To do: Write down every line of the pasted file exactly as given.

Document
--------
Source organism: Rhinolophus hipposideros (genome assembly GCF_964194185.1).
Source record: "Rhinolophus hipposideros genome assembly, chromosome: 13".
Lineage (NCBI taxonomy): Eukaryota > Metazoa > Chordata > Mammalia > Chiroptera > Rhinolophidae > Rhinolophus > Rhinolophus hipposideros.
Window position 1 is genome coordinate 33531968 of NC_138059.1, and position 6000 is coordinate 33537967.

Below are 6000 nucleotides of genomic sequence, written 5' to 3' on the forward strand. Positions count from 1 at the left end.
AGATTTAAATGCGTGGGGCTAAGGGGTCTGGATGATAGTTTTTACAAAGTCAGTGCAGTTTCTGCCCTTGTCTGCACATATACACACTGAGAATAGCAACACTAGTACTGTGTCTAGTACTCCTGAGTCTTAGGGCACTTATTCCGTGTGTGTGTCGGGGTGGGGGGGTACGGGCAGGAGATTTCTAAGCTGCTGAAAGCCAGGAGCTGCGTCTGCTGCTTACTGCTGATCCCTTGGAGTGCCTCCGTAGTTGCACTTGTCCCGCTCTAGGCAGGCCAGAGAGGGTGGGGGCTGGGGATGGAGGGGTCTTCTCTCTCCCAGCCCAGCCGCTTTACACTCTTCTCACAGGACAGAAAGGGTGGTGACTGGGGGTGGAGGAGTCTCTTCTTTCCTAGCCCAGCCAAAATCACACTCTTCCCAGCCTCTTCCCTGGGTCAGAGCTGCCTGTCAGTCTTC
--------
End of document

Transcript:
Source organism: Rhinolophus hipposideros (genome assembly GCF_964194185.1).
Source record: "Rhinolophus hipposideros genome assembly, chromosome: 13".
Lineage (NCBI taxonomy): Eukaryota > Metazoa > Chordata > Mammalia > Chiroptera > Rhinolophidae > Rhinolophus > Rhinolophus hipposideros.
Window position 1 is genome coordinate 33531968 of NC_138059.1, and position 6000 is coordinate 33537967.

Below are 6000 nucleotides of genomic sequence, written 5' to 3' on the forward strand. Positions count from 1 at the left end.
AGATTTAAATGCGTGGGGCTAAGGGGTCTGGATGATAGTTTTTACAAAGTCAGTGCAGTTTCTGCCCTTGTCTGCACATATACACACTGAGAATAGCAACACTAGTACTGTGTCTAGTACTCCTGAGTCTTAGGGCACTTATTCCGTGTGTGTGTCGGGGTGGGGGGGTACGGGCAGGAGATTTCTAAGCTGCTGAAAGCCAGGAGCTGCGTCTGCTGCTTACTGCTGATCCCTTGGAGTGCCTCCGTAGTTGCACTTGTCCCGCTCTAGGCAGGCCAGAGAGGGTGGGGGCTGGGGATGGAGGGGTCTTCTCTCTCCCAGCCCAGCCGCTTTACACTCTTCTCACAGGACAGAAAGGGTGGTGACTGGGGGTGGAGGAGTCTCTTCTTTCCTAGCCCAGCCAAAATCACACTCTTCCCAGCCTCTTCCCTGGGTCAGAGCTGCCTGTCAGTCTTC